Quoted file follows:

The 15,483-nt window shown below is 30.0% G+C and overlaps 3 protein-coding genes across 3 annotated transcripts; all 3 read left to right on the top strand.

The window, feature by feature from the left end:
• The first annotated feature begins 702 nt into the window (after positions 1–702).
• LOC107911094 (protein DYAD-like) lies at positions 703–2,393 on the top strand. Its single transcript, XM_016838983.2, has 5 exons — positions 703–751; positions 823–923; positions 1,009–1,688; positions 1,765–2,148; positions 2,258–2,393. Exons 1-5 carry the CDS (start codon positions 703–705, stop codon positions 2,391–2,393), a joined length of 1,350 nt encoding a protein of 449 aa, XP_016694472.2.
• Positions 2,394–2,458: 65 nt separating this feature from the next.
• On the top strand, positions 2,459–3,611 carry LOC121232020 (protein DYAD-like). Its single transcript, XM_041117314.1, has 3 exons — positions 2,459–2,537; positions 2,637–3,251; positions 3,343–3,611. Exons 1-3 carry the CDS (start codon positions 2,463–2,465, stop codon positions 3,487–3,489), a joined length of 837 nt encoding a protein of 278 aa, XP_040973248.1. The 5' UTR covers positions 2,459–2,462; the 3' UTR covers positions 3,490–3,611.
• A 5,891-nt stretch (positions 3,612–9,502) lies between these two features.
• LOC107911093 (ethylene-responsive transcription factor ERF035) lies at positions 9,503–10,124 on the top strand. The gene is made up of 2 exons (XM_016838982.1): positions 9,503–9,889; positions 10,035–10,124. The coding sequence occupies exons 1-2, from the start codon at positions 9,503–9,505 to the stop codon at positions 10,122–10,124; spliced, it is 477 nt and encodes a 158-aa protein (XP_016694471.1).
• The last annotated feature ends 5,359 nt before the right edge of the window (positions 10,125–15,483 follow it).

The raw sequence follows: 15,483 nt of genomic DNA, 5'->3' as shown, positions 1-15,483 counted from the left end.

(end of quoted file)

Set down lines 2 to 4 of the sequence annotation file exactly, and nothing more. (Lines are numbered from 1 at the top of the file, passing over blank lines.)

The window, feature by feature from the left end:
• The first annotated feature begins 702 nt into the window (after positions 1–702).
• LOC107911094 (protein DYAD-like) lies at positions 703–2,393 on the top strand. Its single transcript, XM_016838983.2, has 5 exons — positions 703–751; positions 823–923; positions 1,009–1,688; positions 1,765–2,148; positions 2,258–2,393. Exons 1-5 carry the CDS (start codon positions 703–705, stop codon positions 2,391–2,393), a joined length of 1,350 nt encoding a protein of 449 aa, XP_016694472.2.